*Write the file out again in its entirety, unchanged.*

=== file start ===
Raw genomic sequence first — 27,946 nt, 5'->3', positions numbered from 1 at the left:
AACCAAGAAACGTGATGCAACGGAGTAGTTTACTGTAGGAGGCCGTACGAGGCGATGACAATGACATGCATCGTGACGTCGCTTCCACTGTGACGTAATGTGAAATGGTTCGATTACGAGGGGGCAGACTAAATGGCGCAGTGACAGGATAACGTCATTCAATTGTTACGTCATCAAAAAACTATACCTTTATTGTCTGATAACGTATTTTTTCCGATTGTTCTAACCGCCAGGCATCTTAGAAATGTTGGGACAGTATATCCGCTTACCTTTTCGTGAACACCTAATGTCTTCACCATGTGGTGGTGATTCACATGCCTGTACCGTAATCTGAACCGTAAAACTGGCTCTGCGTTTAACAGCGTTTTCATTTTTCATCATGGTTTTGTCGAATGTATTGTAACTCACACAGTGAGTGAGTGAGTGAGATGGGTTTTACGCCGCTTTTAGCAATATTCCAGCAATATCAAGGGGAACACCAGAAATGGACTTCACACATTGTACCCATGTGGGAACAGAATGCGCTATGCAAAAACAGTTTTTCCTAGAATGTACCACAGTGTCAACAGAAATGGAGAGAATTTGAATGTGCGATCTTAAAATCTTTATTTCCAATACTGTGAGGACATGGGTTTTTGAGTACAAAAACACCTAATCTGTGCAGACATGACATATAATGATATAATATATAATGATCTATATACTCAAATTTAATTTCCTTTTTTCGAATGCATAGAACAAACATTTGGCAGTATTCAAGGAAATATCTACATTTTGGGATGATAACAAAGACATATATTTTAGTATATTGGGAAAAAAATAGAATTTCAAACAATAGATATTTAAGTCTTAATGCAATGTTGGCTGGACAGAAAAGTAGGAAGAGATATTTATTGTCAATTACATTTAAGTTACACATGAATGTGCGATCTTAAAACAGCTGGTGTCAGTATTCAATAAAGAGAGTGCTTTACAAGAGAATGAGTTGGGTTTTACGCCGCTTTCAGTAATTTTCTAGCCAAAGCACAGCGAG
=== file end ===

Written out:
Raw genomic sequence first — 27,946 nt, 5'->3', positions numbered from 1 at the left:
AACCAAGAAACGTGATGCAACGGAGTAGTTTACTGTAGGAGGCCGTACGAGGCGATGACAATGACATGCATCGTGACGTCGCTTCCACTGTGACGTAATGTGAAATGGTTCGATTACGAGGGGGCAGACTAAATGGCGCAGTGACAGGATAACGTCATTCAATTGTTACGTCATCAAAAAACTATACCTTTATTGTCTGATAACGTATTTTTTCCGATTGTTCTAACCGCCAGGCATCTTAGAAATGTTGGGACAGTATATCCGCTTACCTTTTCGTGAACACCTAATGTCTTCACCATGTGGTGGTGATTCACATGCCTGTACCGTAATCTGAACCGTAAAACTGGCTCTGCGTTTAACAGCGTTTTCATTTTTCATCATGGTTTTGTCGAATGTATTGTAACTCACACAGTGAGTGAGTGAGTGAGATGGGTTTTACGCCGCTTTTAGCAATATTCCAGCAATATCAAGGGGAACACCAGAAATGGACTTCACACATTGTACCCATGTGGGAACAGAATGCGCTATGCAAAAACAGTTTTTCCTAGAATGTACCACAGTGTCAACAGAAATGGAGAGAATTTGAATGTGCGATCTTAAAATCTTTATTTCCAATACTGTGAGGACATGGGTTTTTGAGTACAAAAACACCTAATCTGTGCAGACATGACATATAATGATATAATATATAATGATCTATATACTCAAATTTAATTTCCTTTTTTCGAATGCATAGAACAAACATTTGGCAGTATTCAAGGAAATATCTACATTTTGGGATGATAACAAAGACATATATTTTAGTATATTGGGAAAAAAATAGAATTTCAAACAATAGATATTTAAGTCTTAATGCAATGTTGGCTGGACAGAAAAGTAGGAAGAGATATTTATTGTCAATTACATTTAAGTTACACATGAATGTGCGATCTTAAAACAGCTGGTGTCAGTATTCAATAAAGAGAGTGCTTTACAAGAGAATGAGTTGGGTTTTACGCCGCTTTCAGTAATTTTCTAGCCAAAGCACAGCGAG